Take Dr John Dickson, director of the Centre for Public Christianity and the author of Jesus: A Short Life. No please take him.
What's the point of writing a short life of Jesus - the new Testament is short enough, and pretty thread bare at that when it comes to biographical details, the historical record's even more barren, and when you get down to the nitty gritty, no one likes to actually mention or dwell on his brother James and how he might have been the result of a virgin birth as well (or did the mother of god actually act like a common person and have an ordinary birth?)
Guess it's a bit like Shakespeare, the less you know with any certainty, the greater the urge to write.
But enough of that. I never did understand theology, and anyway Dickson's main beef is that Faith no more does little good for society.
It's the usual tiresome stuff, as Dickson notes that people having 'no religion' have jumped from 6.7 per cent in 1971 to 19 per cent in 2006, with the young 'uns being particularly keen to abandon god. Jolly good, I say, and let's have more of it.
But of course Dickson's not happy with that kind of raw data. He wonders how many putting 'no religion' might actually be reticent true believers, and manages to claw back the figure to just five per cent who call themselves atheists. But wait, he digs up another survey that suggests atheists don't necessarily deny the existence of god. Yep, we could have a hundred per cent true believers if you look at the stats and assorted surveys in the right, Christian, branch-stacking ways.
Dickson doesn't seem worried about what god we might be talking about. Last I checked amongst sundry loon fundamentalists (especially those supported and endorsed by Elvis Costello, or is that Peter), it seems the Christian god is not the Islamic god, and it goes without saying neither god is the Hindu god, and of course Jews don't recognize Christ as god.
So what's an atheist to do? How many gods do we have to renounce? What about wiccans and those of the original Roman faith, who still believe in Zeus?
Zounds, it's tricky.
Anyhoo, after conclusively proving there are no atheists going the rounds in Australia, suddenly Dickson changes tack, and says we should all be terribly worried the churches are getting empty, because it's only the Christians who do charity work. (We might be hundred per cent believers in something metaphysical, but we have a Homer Simpson attitude to church. Well done The Simpsons).
It's only the Christians who volunteer! Funny and I thought that trawling through the charity bins at Vinnies (or the Sallies or wherever) and forking over a buck for a useless piece of junk was showing decent atheist respect for Christian charity.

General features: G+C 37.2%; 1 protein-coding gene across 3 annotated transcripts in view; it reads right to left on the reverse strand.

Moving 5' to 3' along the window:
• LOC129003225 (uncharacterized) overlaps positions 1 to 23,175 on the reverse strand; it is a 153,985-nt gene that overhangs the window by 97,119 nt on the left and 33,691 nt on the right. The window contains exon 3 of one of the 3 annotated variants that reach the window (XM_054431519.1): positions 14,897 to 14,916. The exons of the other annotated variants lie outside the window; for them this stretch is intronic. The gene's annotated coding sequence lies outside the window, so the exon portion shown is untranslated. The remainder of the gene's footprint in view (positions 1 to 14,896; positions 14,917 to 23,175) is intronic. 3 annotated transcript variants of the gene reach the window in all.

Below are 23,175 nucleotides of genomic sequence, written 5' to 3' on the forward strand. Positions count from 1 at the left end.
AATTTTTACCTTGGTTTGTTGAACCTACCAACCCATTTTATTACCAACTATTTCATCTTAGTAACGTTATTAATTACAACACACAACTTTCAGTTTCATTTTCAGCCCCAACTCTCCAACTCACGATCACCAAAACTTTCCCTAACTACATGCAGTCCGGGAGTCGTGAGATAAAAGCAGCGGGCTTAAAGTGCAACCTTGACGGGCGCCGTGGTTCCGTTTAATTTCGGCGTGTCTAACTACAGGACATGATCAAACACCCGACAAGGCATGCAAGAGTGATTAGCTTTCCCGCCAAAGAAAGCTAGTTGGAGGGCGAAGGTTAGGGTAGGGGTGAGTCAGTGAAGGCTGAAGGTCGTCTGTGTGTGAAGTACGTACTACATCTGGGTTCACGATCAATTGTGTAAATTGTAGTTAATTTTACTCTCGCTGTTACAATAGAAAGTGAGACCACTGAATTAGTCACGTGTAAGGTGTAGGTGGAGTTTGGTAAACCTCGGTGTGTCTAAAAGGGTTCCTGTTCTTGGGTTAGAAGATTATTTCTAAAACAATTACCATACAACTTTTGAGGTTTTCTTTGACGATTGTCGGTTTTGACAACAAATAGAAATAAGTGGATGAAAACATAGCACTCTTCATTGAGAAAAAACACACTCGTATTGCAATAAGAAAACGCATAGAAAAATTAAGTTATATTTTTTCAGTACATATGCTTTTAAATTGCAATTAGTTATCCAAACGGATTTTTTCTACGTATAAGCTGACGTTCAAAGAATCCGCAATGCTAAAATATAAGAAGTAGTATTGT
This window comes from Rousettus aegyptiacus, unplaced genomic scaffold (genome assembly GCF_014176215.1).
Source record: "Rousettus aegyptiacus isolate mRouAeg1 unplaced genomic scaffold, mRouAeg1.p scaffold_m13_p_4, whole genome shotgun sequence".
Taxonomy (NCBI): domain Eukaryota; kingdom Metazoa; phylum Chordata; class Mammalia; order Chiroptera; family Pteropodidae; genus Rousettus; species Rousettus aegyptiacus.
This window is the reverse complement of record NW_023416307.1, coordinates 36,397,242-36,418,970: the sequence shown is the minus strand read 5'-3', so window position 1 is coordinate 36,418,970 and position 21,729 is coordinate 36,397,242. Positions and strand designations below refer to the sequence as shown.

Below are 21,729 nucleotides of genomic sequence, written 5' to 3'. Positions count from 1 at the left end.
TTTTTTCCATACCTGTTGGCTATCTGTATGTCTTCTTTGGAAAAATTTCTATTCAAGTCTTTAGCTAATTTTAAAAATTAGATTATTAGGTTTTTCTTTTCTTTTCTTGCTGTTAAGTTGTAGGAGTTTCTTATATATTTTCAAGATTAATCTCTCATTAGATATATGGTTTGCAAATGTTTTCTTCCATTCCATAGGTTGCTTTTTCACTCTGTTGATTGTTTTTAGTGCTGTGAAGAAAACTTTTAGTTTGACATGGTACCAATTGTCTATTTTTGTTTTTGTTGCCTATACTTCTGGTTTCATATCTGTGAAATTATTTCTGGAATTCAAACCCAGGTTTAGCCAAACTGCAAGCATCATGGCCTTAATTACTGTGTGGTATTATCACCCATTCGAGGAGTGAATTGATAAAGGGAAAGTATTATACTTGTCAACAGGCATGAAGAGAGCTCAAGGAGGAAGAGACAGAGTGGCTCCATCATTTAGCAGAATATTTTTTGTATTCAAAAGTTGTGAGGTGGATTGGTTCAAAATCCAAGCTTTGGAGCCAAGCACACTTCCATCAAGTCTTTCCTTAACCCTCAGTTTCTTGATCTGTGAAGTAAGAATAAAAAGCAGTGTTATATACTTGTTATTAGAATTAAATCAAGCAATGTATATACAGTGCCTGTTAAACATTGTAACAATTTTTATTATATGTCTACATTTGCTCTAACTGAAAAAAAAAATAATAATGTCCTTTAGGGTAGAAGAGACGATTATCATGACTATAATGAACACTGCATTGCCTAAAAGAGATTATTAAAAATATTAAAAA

Dickson can't get enough of the do gooders:
a particular preoccupation of the faithful. Whether trying to earn their way to heaven or (more likely) trying to embody the love they think God has for the world, believers tend to give more money away, run more soup kitchens, collect more aid for those in poor countries and gravitate more toward 'people professions' than those without religion.
Ah there's just one problem here Dr Dickson. We on the right (well I'm on the right just for the moment for the sake of the argument) understand that charity is useless socialistic nonsense of the worst Marxist kind. Give the poor a job (preferably in a match factory) and they can go out and buy things and stimulate the economy. Give the money to the rich and it will trickle down to the poor, boost the economy and we'll all float upwards. Nothing to do with religion, and nothing to do with god. It's just the free market at work, and doesn't it work well.
Charity is for mugs and fraudsters. (Or so it seems if you read the right and their views on dole bludgers and down and out loafers who don't deserve any charity when a kick in the pants, or the crutch would do the job).
As for religious institutions, there's a good reason few people want to be cooped up like penguins in a nunnery these days. It's a silly waste of a life. And there are even more good reasons why people don't want to get involved with churches, synagogues and mosques: (a) they can't be certain they'll pick the winner. Fancy spending your life dedicated to Christ, only to discover you needed to be at the mosque to pick up the virgins in the after life (and vice versa); (b) church is incredibly dull; and (c) the notion you have to be religious and a believer to be a do gooder concerned for humanity is a typically offensive, exclusivist Christian notion that really sticks in the throat and not even the Heimlich manoeuvre will get it out.
By the way did I mention we have a homosexual Catholic priest in the family? Nice guy, tends the flock, does his duty, has a warm relationship with his partner, and keeps his head down. Now no name, no pack drill, because if the Church found out, there'd be no doubt he'd be exorcised, but I'm not certain where he stands on an eternity of hell versus a life of loving and giving and sharing. I'm thinking a bit of non-Christopher Pearson manly loving in the real world has turned out to be his true calling.
But then more and more people are coming to understand that it's hard to believe in a talking snake (I know I'm as boring as Dr Dickson when I keep urging you to check out Bill Maher's Religulous, but please do, it's funny enough, and it collects together as decent a bunch of loons as you can find in a single digital file).
Still more unbelievers are coming to understand that maybe the conflicting, squabbling, contradictory and confusing voices emanating from everywhere in the name of assorted gods is not the way forward in sorting out this chaotic world.
There are many solutions to this. My own is to nuke the lot of them, all the true believers, sent them off to the rapture, and let Vishnu, the destroyer of worlds, sort them out.